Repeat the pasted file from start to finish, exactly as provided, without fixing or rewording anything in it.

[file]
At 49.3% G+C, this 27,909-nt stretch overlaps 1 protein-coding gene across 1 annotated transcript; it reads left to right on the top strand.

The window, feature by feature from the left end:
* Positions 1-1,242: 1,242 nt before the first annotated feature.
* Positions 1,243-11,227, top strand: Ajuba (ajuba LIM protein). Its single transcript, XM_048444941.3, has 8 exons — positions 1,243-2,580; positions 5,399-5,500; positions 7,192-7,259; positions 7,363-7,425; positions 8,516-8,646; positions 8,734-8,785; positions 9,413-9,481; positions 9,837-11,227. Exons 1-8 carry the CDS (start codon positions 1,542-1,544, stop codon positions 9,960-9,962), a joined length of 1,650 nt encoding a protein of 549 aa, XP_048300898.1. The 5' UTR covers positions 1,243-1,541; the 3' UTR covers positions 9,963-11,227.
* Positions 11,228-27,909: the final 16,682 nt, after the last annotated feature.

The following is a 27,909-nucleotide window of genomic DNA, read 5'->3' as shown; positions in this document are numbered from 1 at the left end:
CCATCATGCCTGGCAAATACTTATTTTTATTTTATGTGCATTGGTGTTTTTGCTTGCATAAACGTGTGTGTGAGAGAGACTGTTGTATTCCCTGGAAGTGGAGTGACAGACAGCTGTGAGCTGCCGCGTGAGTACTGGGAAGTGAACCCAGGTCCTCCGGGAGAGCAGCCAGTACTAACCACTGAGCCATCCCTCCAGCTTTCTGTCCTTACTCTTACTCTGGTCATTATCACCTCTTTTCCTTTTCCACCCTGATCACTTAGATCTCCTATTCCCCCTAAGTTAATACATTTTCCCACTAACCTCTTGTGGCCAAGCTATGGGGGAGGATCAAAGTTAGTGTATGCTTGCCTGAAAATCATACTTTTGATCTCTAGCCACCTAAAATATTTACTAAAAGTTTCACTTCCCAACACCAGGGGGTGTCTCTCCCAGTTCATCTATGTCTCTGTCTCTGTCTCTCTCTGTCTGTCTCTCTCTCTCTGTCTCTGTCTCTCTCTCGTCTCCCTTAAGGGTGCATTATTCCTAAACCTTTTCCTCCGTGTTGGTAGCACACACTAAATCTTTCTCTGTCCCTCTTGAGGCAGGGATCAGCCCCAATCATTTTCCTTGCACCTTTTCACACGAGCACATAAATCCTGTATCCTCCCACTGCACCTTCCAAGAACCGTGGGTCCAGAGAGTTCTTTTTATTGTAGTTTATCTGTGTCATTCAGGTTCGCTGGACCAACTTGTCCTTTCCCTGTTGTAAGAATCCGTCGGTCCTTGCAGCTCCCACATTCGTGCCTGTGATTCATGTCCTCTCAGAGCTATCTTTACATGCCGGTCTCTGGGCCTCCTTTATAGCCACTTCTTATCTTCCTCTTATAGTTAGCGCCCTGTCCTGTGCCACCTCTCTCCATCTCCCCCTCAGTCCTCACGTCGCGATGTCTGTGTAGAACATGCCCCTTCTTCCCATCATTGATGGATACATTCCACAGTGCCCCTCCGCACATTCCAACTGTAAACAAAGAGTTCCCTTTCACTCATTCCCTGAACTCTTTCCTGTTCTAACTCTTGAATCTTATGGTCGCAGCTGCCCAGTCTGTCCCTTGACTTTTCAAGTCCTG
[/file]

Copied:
At 49.3% G+C, this 27,909-nt stretch overlaps 1 protein-coding gene across 1 annotated transcript; it reads left to right on the top strand.

The window, feature by feature from the left end:
* Positions 1-1,242: 1,242 nt before the first annotated feature.
* Positions 1,243-11,227, top strand: Ajuba (ajuba LIM protein). Its single transcript, XM_048444941.3, has 8 exons — positions 1,243-2,580; positions 5,399-5,500; positions 7,192-7,259; positions 7,363-7,425; positions 8,516-8,646; positions 8,734-8,785; positions 9,413-9,481; positions 9,837-11,227. Exons 1-8 carry the CDS (start codon positions 1,542-1,544, stop codon positions 9,960-9,962), a joined length of 1,650 nt encoding a protein of 549 aa, XP_048300898.1. The 5' UTR covers positions 1,243-1,541; the 3' UTR covers positions 9,963-11,227.
* Positions 11,228-27,909: the final 16,682 nt, after the last annotated feature.

The following is a 27,909-nucleotide window of genomic DNA, read 5'->3' as shown; positions in this document are numbered from 1 at the left end:
CCATCATGCCTGGCAAATACTTATTTTTATTTTATGTGCATTGGTGTTTTTGCTTGCATAAACGTGTGTGTGAGAGAGACTGTTGTATTCCCTGGAAGTGGAGTGACAGACAGCTGTGAGCTGCCGCGTGAGTACTGGGAAGTGAACCCAGGTCCTCCGGGAGAGCAGCCAGTACTAACCACTGAGCCATCCCTCCAGCTTTCTGTCCTTACTCTTACTCTGGTCATTATCACCTCTTTTCCTTTTCCACCCTGATCACTTAGATCTCCTATTCCCCCTAAGTTAATACATTTTCCCACTAACCTCTTGTGGCCAAGCTATGGGGGAGGATCAAAGTTAGTGTATGCTTGCCTGAAAATCATACTTTTGATCTCTAGCCACCTAAAATATTTACTAAAAGTTTCACTTCCCAACACCAGGGGGTGTCTCTCCCAGTTCATCTATGTCTCTGTCTCTGTCTCTCTCTGTCTGTCTCTCTCTCTCTGTCTCTGTCTCTCTCTCGTCTCCCTTAAGGGTGCATTATTCCTAAACCTTTTCCTCCGTGTTGGTAGCACACACTAAATCTTTCTCTGTCCCTCTTGAGGCAGGGATCAGCCCCAATCATTTTCCTTGCACCTTTTCACACGAGCACATAAATCCTGTATCCTCCCACTGCACCTTCCAAGAACCGTGGGTCCAGAGAGTTCTTTTTATTGTAGTTTATCTGTGTCATTCAGGTTCGCTGGACCAACTTGTCCTTTCCCTGTTGTAAGAATCCGTCGGTCCTTGCAGCTCCCACATTCGTGCCTGTGATTCATGTCCTCTCAGAGCTATCTTTACATGCCGGTCTCTGGGCCTCCTTTATAGCCACTTCTTATCTTCCTCTTATAGTTAGCGCCCTGTCCTGTGCCACCTCTCTCCATCTCCCCCTCAGTCCTCACGTCGCGATGTCTGTGTAGAACATGCCCCTTCTTCCCATCATTGATGGATACATTCCACAGTGCCCCTCCGCACATTCCAACTGTAAACAAAGAGTTCCCTTTCACTCATTCCCTGAACTCTTTCCTGTTCTAACTCTTGAATCTTATGGTCGCAGCTGCCCAGTCTGTCCCTTGACTTTTCAAGTCCTG